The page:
The whole tour, participation in the meetings and in the advanced course was made possible with the generous provision of the inaugural EMUGs developing country annual POCUS educator scholarship 2017 (D-CAPES). EMUGs had covered the cost of by air fares (from Nepal to Australia and back and in between the cities of Australia), accommodation, fooding and the registration costs of the EMUGs meetings.

I personally appreciate the great initiative of EMUGs to start the scholarship for the POCUS leaders from resource limited settings. Attending such meetings and courses would definitely provide big opportunity for the POCUS leaders from poor nations to interact with the POCUS leaders in Australia, explore the possibilities of collaborations and may facilitate the development of POCUS training in their home nations.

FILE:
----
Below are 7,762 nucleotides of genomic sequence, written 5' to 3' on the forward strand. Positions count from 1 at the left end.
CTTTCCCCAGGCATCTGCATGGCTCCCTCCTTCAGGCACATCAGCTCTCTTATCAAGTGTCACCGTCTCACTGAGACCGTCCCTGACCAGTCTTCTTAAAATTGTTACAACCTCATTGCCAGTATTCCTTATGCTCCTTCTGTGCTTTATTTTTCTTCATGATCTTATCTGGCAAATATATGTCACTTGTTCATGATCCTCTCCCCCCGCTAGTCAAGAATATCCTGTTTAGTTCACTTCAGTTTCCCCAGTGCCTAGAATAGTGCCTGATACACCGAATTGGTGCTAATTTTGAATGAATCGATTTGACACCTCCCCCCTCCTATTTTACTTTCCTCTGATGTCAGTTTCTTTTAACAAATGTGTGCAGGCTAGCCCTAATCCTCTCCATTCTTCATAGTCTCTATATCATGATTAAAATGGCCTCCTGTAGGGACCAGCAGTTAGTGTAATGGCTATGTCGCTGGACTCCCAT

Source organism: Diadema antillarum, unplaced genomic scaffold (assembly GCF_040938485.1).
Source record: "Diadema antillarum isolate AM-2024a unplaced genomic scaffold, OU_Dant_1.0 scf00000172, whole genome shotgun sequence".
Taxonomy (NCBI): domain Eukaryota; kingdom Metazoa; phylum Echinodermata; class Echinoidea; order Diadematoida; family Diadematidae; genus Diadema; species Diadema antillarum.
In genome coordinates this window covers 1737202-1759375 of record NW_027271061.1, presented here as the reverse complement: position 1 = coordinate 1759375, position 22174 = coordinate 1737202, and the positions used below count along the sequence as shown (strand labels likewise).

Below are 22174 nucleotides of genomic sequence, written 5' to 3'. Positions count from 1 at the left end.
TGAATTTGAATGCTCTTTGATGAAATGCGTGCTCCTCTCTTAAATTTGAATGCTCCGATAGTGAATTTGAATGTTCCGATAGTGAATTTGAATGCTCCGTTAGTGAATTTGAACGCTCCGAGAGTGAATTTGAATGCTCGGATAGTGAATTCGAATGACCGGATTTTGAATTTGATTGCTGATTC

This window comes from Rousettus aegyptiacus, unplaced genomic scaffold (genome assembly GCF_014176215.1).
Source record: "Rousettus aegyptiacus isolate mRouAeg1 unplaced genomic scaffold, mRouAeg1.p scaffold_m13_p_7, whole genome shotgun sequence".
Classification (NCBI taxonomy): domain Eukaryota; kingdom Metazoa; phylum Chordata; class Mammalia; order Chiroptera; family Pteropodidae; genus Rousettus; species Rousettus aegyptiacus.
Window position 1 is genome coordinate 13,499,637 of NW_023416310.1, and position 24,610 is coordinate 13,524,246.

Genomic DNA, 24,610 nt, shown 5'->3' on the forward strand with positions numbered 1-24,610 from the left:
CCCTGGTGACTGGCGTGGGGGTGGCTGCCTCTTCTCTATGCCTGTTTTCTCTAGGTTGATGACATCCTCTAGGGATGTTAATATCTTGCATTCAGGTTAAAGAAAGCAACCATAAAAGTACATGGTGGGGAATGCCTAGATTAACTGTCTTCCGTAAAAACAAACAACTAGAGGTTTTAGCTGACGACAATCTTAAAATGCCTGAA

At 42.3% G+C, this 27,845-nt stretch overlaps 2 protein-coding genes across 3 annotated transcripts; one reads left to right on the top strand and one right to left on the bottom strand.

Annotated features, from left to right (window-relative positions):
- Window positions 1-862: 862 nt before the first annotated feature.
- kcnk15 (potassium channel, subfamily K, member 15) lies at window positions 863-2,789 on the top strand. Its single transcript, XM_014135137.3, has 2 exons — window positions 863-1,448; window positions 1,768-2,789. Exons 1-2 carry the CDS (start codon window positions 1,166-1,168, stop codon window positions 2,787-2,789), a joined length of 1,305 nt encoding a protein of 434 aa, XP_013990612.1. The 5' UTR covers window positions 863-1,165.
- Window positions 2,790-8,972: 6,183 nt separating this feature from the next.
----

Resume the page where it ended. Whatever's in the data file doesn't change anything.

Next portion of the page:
As a direct consequence of my EMUG D-CAPE Scholarship we have developed links on a number of EMUGs projects. Specifically, we have initiated the provision of the excellent online POCUS learning resource shared by the Emergency Care Institute of New South Wales – UTEC (Ultrasound Training for Emergency Clinicians). EMUGs and ECI have given the ACU access to the four learning modules of Physics for POCUS, eFAST, AAA and Vascular access. This has already been used in the most recent ACU course in Nepal in April 2017.

Further to this the ACU is working with EMUGs as a resource for attaining others for a book which is in process on POCUS in Developing Countries. Other ongoing projects include POCUS documentation, and train the trainer pathways.

We look forward to continuing our new relationship with EMUGs and it’s collaborators and greatly appreciate the funding providing by sponsors, particularly the International Skills and Training Institute in Health,, without whose contribution this initiative would not have been made possible.